Sleepless toss n’ turning kind of night where the window’s open, but it’s too humid. Where the sheets are thrown off, but you’re paralyzed on account of yourself, worried that if you move just one whole inch, you’ll have to start this process all over again, this process of falling asleep. You are failing. There are noisy neighbors outside, though you can’t make out what they’re saying. The voices are raised and aggravated, but unintelligible as trash can lids sound like they slam shut in a repetitious fashion. A cat loudly meows, also disturbed. There is no guarantee of finding sleep after routinely rinsing the gastrointestinal cavity with whiskey, lips in between parched and sated, eyelids drooping but cannot find rest. It’s a sleepless night, it is hot, it is annoying, it is 3 AM. Flipping the pillow to access its cooler side is only a temporary refuge. The ceiling fan clicks in meditative trance. Darkness is moonlit (and streetlamp-lit) so that in this bedroom the shadows of things are very clear and only mildly ambiguous. The mattress is a raft now.


An empty crevice lies empty at the bottom of a tree stump. Notwithstanding repetition and redundancy to focus the matter at hand, but here is where items can be kept in storage with little or no security. The risk is 100% yours to take. But in an empty wood, where the cawing of crows harmonies with the flitter of other various birds and crickets as the sky begins to darken, maybe you can leave your stuff here and no one will take it and nothing will happen to it. I suppose it also depends on how long you leave it for. There is no rent on this hollowed out tree stump; Nature gives and nature provides. Nature meets herself where she is and doesn’t get stressed out or tries to impress anyone. What you see is what you get and then some. Because sometimes you get what you can’t even see, or remain ignorant to see in some cases. A bowl of mild salsa lies empty at an Mexican restaurant waiting to be refilled. Salt and lime linger on taste buds from tortilla chips. Stomach not hollow at present, but very full and requesting another margarita. Lysosome cellular regeneration and cleaning agents. Ninth grade biology seemed so impossible. It still does, but the memory is far enough away where I refuse to care. And even though I don’t and won’t, my mind is not hollow; I am not worse off for it.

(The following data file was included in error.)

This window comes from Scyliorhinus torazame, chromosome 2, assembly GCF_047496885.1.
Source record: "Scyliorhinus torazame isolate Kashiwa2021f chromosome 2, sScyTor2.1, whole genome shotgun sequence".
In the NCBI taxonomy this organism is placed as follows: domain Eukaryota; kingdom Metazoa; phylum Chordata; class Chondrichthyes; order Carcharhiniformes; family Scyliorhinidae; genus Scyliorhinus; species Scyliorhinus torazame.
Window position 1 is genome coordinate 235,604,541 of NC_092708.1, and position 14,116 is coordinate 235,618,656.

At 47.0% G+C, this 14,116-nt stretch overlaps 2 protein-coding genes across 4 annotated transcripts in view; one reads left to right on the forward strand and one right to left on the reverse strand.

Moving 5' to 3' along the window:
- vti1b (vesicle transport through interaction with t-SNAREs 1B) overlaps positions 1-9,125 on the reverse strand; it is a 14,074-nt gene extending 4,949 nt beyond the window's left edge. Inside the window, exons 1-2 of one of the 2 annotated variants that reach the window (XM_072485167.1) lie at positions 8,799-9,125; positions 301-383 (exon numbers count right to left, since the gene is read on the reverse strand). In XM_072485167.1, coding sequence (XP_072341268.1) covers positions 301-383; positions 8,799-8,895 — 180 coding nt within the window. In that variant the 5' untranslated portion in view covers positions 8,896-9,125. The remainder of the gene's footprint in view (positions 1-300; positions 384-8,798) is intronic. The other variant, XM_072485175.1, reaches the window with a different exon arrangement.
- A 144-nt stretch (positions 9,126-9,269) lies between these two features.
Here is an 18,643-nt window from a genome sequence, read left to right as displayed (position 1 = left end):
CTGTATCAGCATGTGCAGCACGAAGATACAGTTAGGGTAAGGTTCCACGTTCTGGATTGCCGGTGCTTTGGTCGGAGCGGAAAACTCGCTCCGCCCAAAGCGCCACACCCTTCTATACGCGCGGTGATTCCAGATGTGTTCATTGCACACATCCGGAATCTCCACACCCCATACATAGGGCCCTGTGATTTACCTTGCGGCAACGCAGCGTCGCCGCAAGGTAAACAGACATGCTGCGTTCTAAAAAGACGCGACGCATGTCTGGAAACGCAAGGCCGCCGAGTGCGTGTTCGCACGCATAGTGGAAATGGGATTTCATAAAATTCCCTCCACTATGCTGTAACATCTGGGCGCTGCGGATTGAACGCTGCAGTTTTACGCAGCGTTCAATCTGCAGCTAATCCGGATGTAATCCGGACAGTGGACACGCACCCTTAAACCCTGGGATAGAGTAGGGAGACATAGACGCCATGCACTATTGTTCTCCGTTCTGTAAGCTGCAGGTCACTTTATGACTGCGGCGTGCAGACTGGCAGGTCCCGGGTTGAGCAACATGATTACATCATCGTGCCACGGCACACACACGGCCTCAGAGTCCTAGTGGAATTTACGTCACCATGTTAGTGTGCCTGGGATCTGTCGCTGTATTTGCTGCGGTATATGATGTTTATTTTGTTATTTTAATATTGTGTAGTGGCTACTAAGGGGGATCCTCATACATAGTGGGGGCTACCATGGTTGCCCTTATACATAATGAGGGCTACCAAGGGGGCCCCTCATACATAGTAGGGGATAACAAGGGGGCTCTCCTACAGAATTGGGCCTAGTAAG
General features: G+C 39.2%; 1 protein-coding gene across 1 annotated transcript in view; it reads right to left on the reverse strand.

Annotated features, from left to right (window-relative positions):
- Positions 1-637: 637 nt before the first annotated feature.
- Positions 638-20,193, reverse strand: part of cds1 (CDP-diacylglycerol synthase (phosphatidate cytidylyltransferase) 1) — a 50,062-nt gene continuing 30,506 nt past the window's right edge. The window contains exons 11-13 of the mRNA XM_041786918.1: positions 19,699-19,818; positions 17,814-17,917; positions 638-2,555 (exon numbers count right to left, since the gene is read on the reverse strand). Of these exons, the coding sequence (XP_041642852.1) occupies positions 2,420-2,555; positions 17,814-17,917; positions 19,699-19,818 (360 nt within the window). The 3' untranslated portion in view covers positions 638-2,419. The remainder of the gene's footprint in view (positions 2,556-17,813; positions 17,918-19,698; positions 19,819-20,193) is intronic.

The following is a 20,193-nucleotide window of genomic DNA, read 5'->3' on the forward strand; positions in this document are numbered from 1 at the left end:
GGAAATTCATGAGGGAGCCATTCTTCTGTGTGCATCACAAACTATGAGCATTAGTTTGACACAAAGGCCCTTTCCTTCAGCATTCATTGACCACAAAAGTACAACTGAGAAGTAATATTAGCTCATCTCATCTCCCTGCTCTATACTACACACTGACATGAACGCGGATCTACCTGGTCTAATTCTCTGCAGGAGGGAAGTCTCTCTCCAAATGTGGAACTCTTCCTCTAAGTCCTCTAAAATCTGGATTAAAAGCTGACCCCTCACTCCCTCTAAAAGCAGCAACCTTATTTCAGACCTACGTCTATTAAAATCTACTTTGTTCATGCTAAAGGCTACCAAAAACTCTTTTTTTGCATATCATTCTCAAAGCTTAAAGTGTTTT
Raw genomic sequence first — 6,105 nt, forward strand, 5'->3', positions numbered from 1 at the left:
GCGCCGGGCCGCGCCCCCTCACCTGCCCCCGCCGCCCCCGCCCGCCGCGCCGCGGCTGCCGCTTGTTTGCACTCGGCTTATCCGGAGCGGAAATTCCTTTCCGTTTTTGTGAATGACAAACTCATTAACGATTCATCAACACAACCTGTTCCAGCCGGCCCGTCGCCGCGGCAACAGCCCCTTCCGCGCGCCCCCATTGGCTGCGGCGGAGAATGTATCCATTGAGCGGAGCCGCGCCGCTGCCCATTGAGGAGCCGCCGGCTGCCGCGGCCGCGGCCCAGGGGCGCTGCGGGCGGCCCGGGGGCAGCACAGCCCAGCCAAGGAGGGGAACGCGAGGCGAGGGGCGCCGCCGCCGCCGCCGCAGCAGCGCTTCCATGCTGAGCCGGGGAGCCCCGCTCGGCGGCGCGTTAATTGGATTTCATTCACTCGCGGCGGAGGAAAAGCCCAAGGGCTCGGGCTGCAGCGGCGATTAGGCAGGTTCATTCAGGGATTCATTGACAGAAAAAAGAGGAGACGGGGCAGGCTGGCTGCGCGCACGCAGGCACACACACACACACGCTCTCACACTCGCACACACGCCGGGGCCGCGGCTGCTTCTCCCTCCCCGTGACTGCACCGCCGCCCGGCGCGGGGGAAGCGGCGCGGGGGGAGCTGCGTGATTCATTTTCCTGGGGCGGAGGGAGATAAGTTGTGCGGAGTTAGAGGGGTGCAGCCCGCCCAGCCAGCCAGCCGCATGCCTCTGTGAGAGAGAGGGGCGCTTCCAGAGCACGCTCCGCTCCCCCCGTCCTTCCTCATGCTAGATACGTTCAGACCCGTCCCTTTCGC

Coming out of your shell sideways like a drunk hermit crab on parade. I’m letting go of balloons and celebrating this weight off your shoulders, which are of course connected to my shoulders somehow; So that the weight floats up and right off us both. Skimming the fat of the cream off the top of the milk, the way Grandma used to tell me. When 50-60 years ago American life was so different and strange because what is a milkman anyway? How bizarre that so much significance was placed into the daily dairy economy. Metallic baskets to put out empty bottles that came and went just as often as mail delivery. I think people yearn for a time past because the grass is always greener when you fool yourself that your hindsight’s 20/20, but it never is. It and we are all flawed, all mistakes, sometimes intentioned. The fact that we’re still here is nothing short of amazing. And as I drag myself to the shore, away from the yawning stretch of open, terrifying water, taking my claws and crunching my abs. Just pulling myself with all my might so that I may find safety, I think about harrowing near-escapes and what-ifs. I ultimately land in some place of Zen, disbelief, relief. My wet face is covered in sand. It has already begun to dry. The sun warms my skin so that it gets too hot to the touch. I need to stamp out my inaction and get up. Adidas sneakers, clean and laced up by the beach towel.